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MLB Clubs Struggling With Ticket Sales
Because Of Weather, High Prices
TRENDING DOWNWARDS: In Seattle, Greg Johns noted the Mariners averaged 30,207 for their first six games at Safeco Field this season, down 3.3% from an average of 31,238 for the first six games last year. And though the ongoing series against the Rays is "expected to draw only 16,000-17,000 per game, those figures also run pretty close to last year's results at this point in the year" (SEATTLEPI.com, 4/21). In Toronto, Gary Loewen reported the Blue Jays' average attendance through seven home games was 22,056, down from 27,881 a year ago. But the '08 figures were "inflated by ticket giveaways to businesses," meaning this year's figures are "more accurate because the Jays have ceased with the freebies" (TORONTO SUN, 4/22).
Yankees' Legends Suite Section Has Been
Filled Only Once Since New Stadium's Opening
FOR ALL TO SEE: In N.Y., Richard Sandomir writes in a new ballpark the Yankees "can't seem to fill, they need to import hundreds, even thousands, of people to sit in unsold seats or in those their owners don't want to claim." If televised images of empty seats at the ballpark are "important --- barely half the 43,342 announced as paid attendance in the Wednesday afternoon rain showed up -- then here's a tip for the Yankees: Follow your old business partners, the Nets, and play 'The Price is Right.'" Sandomir notes at a Mavericks-Nets game at Izod Center on December 19 held during a snowstorm, the arena PA announcer "implored fans in the arena's upper reaches to 'Come on down!'" and sit in lower-level seats. Meanwhile, it was "refreshing to hear" Yankees play-by-play announcer Michael Kay during YES Network's broadcast "announce the paid attendance Wednesday, hear him give a few reasons for why 43,342 looked nothing like 43,342, and to see the YES cameras pan to some empty expanses" (N.Y. TIMES, 4/23). ESPN's Brian Kenny noted from the main camera shot from behind the pitcher during a broadcast, “you’d think there’s nobody at the game.” Kenny: “Basically they now have a little moat around the field of empty seats. Those seats, by the way, can run you up to $2,600, and the waiters and ushers outnumber the fans back there." ESPN's Michael Wilbon added, "They're embarrassing themselves. They're just showing greed in every way imaginable." ESPN's Tony Kornheiser said, "This is simple economics. If you have an overwhelming supply and no demand you have to change something" ("SportsCenter," ESPN, 4/22).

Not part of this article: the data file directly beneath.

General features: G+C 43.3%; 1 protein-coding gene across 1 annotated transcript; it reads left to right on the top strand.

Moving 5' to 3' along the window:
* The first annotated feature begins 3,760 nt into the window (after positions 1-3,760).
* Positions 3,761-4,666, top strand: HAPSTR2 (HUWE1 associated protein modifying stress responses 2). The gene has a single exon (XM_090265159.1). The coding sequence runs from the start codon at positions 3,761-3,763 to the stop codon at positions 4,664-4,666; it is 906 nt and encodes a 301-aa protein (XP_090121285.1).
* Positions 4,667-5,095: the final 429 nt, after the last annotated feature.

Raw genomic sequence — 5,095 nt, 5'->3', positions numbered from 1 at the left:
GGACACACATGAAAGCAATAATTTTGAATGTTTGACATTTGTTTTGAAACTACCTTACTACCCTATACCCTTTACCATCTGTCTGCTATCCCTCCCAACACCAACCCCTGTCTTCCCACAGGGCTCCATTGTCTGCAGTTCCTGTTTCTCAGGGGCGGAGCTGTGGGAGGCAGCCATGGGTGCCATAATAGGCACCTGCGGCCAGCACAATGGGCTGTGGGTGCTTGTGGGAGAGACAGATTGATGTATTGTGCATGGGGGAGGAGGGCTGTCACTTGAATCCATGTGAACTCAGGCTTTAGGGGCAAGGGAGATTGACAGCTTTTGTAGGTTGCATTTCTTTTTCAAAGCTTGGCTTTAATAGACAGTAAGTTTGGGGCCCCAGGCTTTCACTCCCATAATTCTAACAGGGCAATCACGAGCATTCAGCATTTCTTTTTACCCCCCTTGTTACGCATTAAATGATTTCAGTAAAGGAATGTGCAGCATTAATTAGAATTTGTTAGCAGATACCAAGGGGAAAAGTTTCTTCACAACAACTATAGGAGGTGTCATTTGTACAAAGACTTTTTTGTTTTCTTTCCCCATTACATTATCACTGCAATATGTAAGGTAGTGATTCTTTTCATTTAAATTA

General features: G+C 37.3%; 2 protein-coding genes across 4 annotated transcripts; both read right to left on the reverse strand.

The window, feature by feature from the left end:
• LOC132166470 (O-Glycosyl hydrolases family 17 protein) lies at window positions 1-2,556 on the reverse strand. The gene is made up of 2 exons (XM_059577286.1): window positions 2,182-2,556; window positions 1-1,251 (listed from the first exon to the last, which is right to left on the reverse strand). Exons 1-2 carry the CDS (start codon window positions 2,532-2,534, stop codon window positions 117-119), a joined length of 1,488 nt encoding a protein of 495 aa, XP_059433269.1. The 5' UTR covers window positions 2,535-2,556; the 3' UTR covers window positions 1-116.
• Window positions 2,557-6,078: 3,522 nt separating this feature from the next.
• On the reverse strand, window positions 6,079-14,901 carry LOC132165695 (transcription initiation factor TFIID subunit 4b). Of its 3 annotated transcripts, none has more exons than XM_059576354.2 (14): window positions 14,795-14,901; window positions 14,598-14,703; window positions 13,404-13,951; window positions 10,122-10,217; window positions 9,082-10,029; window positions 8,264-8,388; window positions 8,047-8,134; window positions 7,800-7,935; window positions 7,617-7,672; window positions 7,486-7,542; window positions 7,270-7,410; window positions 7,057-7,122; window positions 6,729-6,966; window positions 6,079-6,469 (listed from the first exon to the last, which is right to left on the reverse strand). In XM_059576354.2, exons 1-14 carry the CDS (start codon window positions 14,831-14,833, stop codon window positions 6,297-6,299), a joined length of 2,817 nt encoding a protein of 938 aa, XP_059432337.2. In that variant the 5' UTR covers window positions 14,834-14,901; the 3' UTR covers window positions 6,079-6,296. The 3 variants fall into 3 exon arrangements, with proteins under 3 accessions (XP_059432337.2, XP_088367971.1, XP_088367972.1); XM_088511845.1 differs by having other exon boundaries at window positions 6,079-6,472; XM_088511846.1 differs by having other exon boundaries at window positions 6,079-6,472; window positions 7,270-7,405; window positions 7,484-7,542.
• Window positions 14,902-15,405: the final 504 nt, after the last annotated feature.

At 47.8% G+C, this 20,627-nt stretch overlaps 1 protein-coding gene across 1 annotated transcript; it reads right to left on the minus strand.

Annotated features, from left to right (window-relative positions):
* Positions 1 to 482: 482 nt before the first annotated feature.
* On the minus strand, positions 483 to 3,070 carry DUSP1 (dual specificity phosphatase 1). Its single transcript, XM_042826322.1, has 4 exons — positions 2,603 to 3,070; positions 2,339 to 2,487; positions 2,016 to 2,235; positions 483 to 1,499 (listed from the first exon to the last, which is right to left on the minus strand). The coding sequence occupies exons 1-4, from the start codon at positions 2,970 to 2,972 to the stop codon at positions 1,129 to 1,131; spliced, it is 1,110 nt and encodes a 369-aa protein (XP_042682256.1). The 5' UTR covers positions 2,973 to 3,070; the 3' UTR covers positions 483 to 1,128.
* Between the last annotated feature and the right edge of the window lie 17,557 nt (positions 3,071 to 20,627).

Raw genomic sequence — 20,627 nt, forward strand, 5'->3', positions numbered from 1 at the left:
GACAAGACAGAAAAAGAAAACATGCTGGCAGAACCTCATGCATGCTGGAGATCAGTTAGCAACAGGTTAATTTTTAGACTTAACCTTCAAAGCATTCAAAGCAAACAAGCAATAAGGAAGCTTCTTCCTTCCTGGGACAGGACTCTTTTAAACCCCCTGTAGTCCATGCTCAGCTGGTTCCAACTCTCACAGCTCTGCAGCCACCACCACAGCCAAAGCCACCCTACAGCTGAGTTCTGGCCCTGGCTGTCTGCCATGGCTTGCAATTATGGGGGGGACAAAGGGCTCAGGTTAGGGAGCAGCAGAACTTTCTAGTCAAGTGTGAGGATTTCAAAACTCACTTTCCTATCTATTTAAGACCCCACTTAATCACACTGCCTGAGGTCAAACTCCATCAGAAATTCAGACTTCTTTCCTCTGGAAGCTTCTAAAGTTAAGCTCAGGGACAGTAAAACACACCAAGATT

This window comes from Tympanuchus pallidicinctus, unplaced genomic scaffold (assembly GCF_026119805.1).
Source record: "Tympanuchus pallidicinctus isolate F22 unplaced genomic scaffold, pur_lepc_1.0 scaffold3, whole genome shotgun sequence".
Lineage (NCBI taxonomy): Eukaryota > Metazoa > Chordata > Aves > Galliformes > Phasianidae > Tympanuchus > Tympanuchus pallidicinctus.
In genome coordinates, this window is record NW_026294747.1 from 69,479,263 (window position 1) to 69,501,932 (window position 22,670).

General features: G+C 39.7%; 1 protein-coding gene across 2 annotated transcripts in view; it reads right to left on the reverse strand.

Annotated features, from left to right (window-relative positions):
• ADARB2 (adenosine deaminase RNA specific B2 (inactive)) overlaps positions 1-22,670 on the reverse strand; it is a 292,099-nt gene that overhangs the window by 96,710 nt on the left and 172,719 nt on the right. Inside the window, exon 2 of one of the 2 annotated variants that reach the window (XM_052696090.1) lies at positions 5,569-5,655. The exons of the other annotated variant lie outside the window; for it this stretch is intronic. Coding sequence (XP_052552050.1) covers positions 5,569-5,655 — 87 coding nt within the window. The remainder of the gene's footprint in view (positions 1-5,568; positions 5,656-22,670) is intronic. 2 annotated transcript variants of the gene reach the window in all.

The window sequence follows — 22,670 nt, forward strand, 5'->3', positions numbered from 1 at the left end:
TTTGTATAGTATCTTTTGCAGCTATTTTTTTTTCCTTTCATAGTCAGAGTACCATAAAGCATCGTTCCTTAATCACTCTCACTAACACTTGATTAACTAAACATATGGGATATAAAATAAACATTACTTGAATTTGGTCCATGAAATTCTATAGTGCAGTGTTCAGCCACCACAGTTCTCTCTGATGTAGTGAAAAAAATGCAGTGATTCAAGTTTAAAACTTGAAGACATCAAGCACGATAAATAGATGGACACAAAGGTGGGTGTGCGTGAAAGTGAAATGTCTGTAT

Phillips Says Teams Must Raise Ticket Prices
To Be Able To Afford Higher Player Payrolls
MORE IMPORTANT THINGS THAN BASEBALL: On Long Island, Neil Best wrote "some of the problem" with the empty seats is "unsold seats, of course." Best: "But here's another thing: Many of the empty seats were sold to someone, and many of those someones are off somewhere on a concourse or in a club -- eating, drinking, talking and perhaps keeping an eye on the game on TV" (NEWSDAY.com, 4/22).
Jazz Reminding Fans Playoff Tickets Are Still
Available With Full-Page Newspaper Ads